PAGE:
Monday, January 21, 2008

Texas: For gun owners, clearer protection in self-defense cases but no shooting upsurge

And optimism about good neighbor Joe Horn

The shootings came fast, a bang-bang-bang cluster of cases starting in early autumn that quickly had police, prosecutors and the media wondering about the sudden impact of Texas' new castle law. A business owner who lives at his West Dallas welding shop killed two men in three weeks as they tried to break in. A 79-year-old homeowner in east Oak Cliff, awakened by his dog, struggled with an intruder before grabbing a shotgun and wounding the man. A retired Army warrant officer managed to kill a gun-wielding robber at a Far East Dallas dry cleaners after his wife surprised the intruder and handed her husband their own 9 mm handgun.

Texas has long had a reputation as a shoot-first-ask-questions-later place, dating back to its frontier days. But the spate of shootings begs the question: Did the castle law - which gives people the right to use whatever means necessary to protect themselves and their property without fear of civil liability - unleash a flurry of gunfire? Perhaps just as important, has the law changed people's perceptions about fighting back? Are they more likely to shoot first even when safe retreat may be an option?

"I think the castle law has more citizens thinking about fighting back, knowing they're protected from being sued later," said Dallas homeowner Dennis Baker. He shot and killed a burglar in October after seeing the man enter the garage where he stored thousands of dollars worth of tools.

But Dr. Gary Kleck, a professor of criminology at Florida State University, doesn't think the castle law governs someone's thinking when they hear a window softly opening late at night, or the crash of a door coming down in a home invasion. "In situations in which people would be making a decision to use defensive violence, it's very unlikely they'd be thinking about laws and penalties," he said. "That would be the furthest thing from their mind."

Certainly the castle law has become a high-profile addition to the Texas statutes since it took effect Sept. 1, but police and the district attorneys association argue that it brought little substantial change. While it appeared to apply to each of these cases, so did a batch of other laws, along with the tradition of Texas juries giving people every benefit of the doubt when protecting themselves, their families and their property.

None of these property owners was charged. Police referred a few cases to the Dallas County grand jury, which declined to indict. In others, police determined that the shootings were justified. And they see the rash of shootings as part of a normal cycle, not a trend. Dallas police homicide investigators said they've yet to encounter a self-defense situation since the castle law took effect that would have been barred under previous laws....

One Texas case in particular has attracted national attention, in part because of the circumstances: It was a neighbor, not the homeowner, confronting and killing a pair of burglars Nov. 14. And the neighbor mentioned in a 911 call that a new law gave him the right to protect himself if he confronted the burglars. The 61-year-old Pasadena man, Joe Horn, told the police operator: "The laws have been changed in this country since September the first, and you know it." .... Seconds later, Mr. Horn can be heard saying, "Move, you're dead," followed by two shots and then a third. "I had no choice," Mr. Horn said in a second 911 call. "They came in the front yard with me, man."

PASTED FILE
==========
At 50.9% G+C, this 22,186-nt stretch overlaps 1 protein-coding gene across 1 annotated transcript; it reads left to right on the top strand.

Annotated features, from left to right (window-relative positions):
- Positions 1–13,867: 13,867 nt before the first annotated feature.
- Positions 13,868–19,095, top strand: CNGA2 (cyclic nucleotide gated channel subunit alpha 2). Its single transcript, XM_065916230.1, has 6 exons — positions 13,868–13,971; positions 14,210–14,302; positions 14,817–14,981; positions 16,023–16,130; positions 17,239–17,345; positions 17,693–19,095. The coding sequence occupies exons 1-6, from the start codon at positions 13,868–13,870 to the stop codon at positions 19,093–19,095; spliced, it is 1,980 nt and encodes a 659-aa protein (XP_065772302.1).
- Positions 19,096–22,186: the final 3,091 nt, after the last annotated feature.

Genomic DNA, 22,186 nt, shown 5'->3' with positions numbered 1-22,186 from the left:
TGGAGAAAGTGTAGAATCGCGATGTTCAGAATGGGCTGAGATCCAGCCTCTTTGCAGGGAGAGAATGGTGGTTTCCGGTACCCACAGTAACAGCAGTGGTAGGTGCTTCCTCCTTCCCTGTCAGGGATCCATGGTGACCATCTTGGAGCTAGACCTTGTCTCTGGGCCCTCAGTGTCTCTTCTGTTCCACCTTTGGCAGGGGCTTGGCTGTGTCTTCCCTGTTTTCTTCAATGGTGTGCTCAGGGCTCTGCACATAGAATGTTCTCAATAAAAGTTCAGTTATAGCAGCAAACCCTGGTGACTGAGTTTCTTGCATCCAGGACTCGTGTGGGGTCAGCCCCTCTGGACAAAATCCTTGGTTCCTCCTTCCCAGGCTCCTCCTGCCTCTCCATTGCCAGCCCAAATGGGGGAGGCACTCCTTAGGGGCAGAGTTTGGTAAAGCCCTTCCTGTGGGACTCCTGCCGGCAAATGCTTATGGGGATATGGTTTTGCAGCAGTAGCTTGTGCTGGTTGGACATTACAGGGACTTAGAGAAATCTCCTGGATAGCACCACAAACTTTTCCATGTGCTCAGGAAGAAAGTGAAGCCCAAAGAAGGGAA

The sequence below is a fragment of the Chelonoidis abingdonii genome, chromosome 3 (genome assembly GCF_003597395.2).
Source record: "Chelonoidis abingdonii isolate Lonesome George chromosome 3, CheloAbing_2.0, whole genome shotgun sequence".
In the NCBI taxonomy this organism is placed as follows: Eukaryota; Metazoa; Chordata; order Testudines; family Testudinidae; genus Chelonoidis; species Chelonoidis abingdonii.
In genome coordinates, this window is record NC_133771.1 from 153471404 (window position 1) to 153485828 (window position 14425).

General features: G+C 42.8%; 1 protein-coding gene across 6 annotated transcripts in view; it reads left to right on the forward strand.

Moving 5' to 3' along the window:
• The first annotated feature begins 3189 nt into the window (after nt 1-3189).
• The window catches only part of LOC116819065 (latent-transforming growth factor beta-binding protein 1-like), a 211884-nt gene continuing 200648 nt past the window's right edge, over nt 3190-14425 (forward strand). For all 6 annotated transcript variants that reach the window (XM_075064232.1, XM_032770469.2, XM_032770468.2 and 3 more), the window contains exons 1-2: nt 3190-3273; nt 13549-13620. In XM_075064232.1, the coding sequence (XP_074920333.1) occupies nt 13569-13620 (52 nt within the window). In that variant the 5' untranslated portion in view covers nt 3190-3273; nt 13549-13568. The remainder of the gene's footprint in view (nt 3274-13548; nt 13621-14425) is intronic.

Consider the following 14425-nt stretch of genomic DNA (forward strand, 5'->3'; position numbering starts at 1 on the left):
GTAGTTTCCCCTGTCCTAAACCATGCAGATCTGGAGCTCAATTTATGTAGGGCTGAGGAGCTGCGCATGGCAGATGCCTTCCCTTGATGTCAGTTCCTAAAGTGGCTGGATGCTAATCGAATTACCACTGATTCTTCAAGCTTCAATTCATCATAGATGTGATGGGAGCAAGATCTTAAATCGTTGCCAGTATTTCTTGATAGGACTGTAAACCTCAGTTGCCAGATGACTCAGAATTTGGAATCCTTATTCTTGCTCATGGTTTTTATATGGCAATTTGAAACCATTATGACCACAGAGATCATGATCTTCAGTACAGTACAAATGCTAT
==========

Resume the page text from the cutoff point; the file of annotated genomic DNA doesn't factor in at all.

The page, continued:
Mr. Edmonds said other property laws could provide a defense for Mr. Horn, whose case is under investigation. "The laws governing the use of force to defend property instead of a person are very broad and very favorable to someone who wants to use that force," Mr. Edmonds said.

More here

Michigan: Four intruders, one shot: "Ann Arbor police have called off the search for a man they originally suspected in a fatal shooting. Andrew Myrick, a 28-year-old University of Michigan student, was inside his house in the 1500 block of Jones Drive on Wednesday night when David Copeland, 29, of Ypsilanti and three other men broke in, Ann Arbor Deputy Police Chief Greg O'Dell said. Two of the suspected intruders were arrested Thursday and charged with robbery. But on Thursday, the Washtenaw County prosecutor called Copeland's death "justifiable homicide," O'Dell said. A third man, Michael Bailey, 20, of Ypsilanti is still wanted, O'Dell said. [More details here]

Individual Right to Arms for Self-Defense Enjoys Solid Support of Public and Police, notes Gun Law Expert: "As the U.S. Supreme Court prepares to consider arguments in the District of Columbia v. Heller case on whether or not the Second Amendment refers to an individual right to keep and bear arms, it's important to realize that both general and law enforcement opinion appear to support an individualist interpretation," gun rights expert John M. Snyder stated here today. Snyder cited an ongoing USA Today internet survey indicating that, out of nearly 600,000 participants to date, 97 percent support the individualist approach. He recalled a Rasmussen Reports national survey of 800 likely voters just a few weeks ago revealing that at least 50 percent state someone in the household actually owns a gun. Snyder said that, "for the last two decades, annual national opinion surveys of Chiefs of Police and Sheriffs in the United States conducted by the National Association of Chiefs of Police (NACOP) show that America's command officers support the right of law-abiding citizens to keep and bear arms for self-defense and sporting purposes by over 90 percent".

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